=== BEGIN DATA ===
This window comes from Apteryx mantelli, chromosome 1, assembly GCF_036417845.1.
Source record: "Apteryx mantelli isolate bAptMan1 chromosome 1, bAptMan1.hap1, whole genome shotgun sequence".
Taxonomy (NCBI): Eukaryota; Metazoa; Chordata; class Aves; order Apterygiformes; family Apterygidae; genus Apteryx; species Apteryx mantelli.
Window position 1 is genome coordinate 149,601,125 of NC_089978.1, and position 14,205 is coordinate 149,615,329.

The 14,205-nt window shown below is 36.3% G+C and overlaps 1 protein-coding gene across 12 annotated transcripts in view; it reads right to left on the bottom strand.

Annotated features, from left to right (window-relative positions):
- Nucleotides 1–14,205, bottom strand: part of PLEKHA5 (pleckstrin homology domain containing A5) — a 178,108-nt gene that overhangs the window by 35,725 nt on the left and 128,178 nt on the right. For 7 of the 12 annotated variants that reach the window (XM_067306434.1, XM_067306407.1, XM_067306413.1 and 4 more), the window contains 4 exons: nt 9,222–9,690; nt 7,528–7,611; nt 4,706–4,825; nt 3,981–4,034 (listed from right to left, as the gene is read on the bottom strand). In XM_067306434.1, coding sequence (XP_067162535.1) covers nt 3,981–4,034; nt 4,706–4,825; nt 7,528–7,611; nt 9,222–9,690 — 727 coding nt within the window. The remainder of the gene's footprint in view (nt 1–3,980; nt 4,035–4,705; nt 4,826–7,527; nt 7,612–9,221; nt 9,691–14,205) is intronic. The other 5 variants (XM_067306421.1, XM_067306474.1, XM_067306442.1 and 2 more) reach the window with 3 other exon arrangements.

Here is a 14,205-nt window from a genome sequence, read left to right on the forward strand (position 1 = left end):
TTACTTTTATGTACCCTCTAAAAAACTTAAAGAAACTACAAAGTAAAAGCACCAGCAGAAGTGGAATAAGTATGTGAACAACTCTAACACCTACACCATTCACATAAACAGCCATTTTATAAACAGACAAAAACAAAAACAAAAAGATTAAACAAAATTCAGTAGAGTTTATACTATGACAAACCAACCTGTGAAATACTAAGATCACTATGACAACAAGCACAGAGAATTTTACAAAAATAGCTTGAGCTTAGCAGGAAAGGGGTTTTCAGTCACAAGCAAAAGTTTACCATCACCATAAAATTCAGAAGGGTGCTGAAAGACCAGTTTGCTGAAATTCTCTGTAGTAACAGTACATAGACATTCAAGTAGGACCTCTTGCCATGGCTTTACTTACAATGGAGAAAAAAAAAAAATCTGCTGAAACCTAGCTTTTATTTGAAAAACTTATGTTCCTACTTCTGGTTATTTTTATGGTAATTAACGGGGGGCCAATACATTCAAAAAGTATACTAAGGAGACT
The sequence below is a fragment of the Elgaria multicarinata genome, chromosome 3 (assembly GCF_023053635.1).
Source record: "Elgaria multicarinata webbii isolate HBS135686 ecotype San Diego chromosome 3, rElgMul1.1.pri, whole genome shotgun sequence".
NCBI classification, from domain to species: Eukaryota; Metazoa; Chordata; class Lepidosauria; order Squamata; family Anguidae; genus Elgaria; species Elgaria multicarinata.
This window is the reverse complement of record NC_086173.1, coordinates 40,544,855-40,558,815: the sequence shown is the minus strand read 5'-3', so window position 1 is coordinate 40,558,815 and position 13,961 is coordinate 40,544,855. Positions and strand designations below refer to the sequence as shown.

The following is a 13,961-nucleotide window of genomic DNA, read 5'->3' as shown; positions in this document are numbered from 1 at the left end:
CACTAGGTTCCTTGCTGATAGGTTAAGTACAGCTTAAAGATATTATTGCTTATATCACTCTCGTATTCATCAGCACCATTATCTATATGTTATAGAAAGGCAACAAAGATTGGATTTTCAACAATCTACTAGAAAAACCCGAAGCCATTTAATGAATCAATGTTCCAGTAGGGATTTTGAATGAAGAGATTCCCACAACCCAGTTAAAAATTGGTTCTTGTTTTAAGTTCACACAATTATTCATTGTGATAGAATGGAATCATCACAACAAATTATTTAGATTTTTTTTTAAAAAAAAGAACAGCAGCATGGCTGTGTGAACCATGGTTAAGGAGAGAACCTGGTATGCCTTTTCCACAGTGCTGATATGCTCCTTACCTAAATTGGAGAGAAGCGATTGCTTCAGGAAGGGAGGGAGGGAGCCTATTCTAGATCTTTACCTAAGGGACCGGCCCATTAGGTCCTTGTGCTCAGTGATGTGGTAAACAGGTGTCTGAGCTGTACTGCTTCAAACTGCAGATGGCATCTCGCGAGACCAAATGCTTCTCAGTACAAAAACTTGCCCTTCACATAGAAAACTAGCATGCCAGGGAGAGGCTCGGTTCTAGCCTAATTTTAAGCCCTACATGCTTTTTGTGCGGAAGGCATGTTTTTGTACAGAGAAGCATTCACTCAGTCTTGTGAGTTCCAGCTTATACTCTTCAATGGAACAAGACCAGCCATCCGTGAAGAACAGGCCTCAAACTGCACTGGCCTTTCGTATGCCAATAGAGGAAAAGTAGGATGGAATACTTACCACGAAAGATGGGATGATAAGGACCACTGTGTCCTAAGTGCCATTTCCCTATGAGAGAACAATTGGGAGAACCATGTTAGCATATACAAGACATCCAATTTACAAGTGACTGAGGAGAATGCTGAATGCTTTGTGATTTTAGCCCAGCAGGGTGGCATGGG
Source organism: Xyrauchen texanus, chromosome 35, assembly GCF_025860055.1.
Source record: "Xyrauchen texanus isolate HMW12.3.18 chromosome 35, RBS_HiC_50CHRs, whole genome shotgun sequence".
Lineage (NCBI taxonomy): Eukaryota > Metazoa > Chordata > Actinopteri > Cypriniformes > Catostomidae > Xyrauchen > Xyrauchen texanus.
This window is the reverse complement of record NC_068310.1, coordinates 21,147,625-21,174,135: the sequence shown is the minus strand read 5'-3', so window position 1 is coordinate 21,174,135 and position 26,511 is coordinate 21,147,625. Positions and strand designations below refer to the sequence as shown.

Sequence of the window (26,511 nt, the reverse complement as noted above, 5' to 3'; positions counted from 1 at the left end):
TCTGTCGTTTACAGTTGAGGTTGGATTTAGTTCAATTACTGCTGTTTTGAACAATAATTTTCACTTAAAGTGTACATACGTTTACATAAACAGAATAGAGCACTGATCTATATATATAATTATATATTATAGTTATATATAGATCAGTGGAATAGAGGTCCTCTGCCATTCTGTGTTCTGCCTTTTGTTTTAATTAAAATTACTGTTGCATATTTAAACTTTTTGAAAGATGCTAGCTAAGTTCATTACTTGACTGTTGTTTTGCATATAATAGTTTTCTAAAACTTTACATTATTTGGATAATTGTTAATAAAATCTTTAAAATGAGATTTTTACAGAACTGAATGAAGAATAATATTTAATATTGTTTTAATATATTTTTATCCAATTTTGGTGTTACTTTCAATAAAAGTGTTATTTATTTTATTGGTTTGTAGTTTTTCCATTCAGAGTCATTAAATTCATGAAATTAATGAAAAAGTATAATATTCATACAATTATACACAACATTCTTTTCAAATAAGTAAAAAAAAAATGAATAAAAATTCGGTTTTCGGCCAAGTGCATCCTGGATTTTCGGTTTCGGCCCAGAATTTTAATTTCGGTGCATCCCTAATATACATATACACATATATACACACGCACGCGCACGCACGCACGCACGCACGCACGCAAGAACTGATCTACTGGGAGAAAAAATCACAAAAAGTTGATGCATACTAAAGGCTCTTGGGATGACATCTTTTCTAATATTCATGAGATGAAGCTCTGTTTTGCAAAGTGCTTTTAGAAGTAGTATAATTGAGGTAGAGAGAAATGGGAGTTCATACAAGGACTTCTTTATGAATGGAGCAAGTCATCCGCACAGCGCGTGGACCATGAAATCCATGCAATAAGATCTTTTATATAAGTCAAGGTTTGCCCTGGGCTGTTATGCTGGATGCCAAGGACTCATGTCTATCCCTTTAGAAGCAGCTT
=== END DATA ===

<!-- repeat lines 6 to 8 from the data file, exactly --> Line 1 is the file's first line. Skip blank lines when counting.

Annotated features, from left to right (window-relative positions):
- Nucleotides 1–14,205, bottom strand: part of PLEKHA5 (pleckstrin homology domain containing A5) — a 178,108-nt gene that overhangs the window by 35,725 nt on the left and 128,178 nt on the right. For 7 of the 12 annotated variants that reach the window (XM_067306434.1, XM_067306407.1, XM_067306413.1 and 4 more), the window contains 4 exons: nt 9,222–9,690; nt 7,528–7,611; nt 4,706–4,825; nt 3,981–4,034 (listed from right to left, as the gene is read on the bottom strand). In XM_067306434.1, coding sequence (XP_067162535.1) covers nt 3,981–4,034; nt 4,706–4,825; nt 7,528–7,611; nt 9,222–9,690 — 727 coding nt within the window. The remainder of the gene's footprint in view (nt 1–3,980; nt 4,035–4,705; nt 4,826–7,527; nt 7,612–9,221; nt 9,691–14,205) is intronic. The other 5 variants (XM_067306421.1, XM_067306474.1, XM_067306442.1 and 2 more) reach the window with 3 other exon arrangements.

Here is a 14,205-nt window from a genome sequence, read left to right on the forward strand (position 1 = left end):